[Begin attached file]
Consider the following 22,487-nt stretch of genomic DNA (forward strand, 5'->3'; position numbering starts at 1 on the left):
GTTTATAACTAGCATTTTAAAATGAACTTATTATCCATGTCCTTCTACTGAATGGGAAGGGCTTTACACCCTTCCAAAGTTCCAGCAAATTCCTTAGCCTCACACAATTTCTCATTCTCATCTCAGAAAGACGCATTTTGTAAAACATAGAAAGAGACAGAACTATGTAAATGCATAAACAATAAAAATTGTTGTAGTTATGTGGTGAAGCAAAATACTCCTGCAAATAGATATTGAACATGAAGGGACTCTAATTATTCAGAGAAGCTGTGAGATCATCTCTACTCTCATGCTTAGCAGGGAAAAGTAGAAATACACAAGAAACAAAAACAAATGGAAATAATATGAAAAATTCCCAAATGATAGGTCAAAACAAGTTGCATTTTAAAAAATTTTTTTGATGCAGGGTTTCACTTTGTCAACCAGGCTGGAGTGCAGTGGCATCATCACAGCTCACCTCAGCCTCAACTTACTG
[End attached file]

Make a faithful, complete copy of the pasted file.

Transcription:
Consider the following 22,487-nt stretch of genomic DNA (forward strand, 5'->3'; position numbering starts at 1 on the left):
GTTTATAACTAGCATTTTAAAATGAACTTATTATCCATGTCCTTCTACTGAATGGGAAGGGCTTTACACCCTTCCAAAGTTCCAGCAAATTCCTTAGCCTCACACAATTTCTCATTCTCATCTCAGAAAGACGCATTTTGTAAAACATAGAAAGAGACAGAACTATGTAAATGCATAAACAATAAAAATTGTTGTAGTTATGTGGTGAAGCAAAATACTCCTGCAAATAGATATTGAACATGAAGGGACTCTAATTATTCAGAGAAGCTGTGAGATCATCTCTACTCTCATGCTTAGCAGGGAAAAGTAGAAATACACAAGAAACAAAAACAAATGGAAATAATATGAAAAATTCCCAAATGATAGGTCAAAACAAGTTGCATTTTAAAAAATTTTTTTGATGCAGGGTTTCACTTTGTCAACCAGGCTGGAGTGCAGTGGCATCATCACAGCTCACCTCAGCCTCAACTTACTG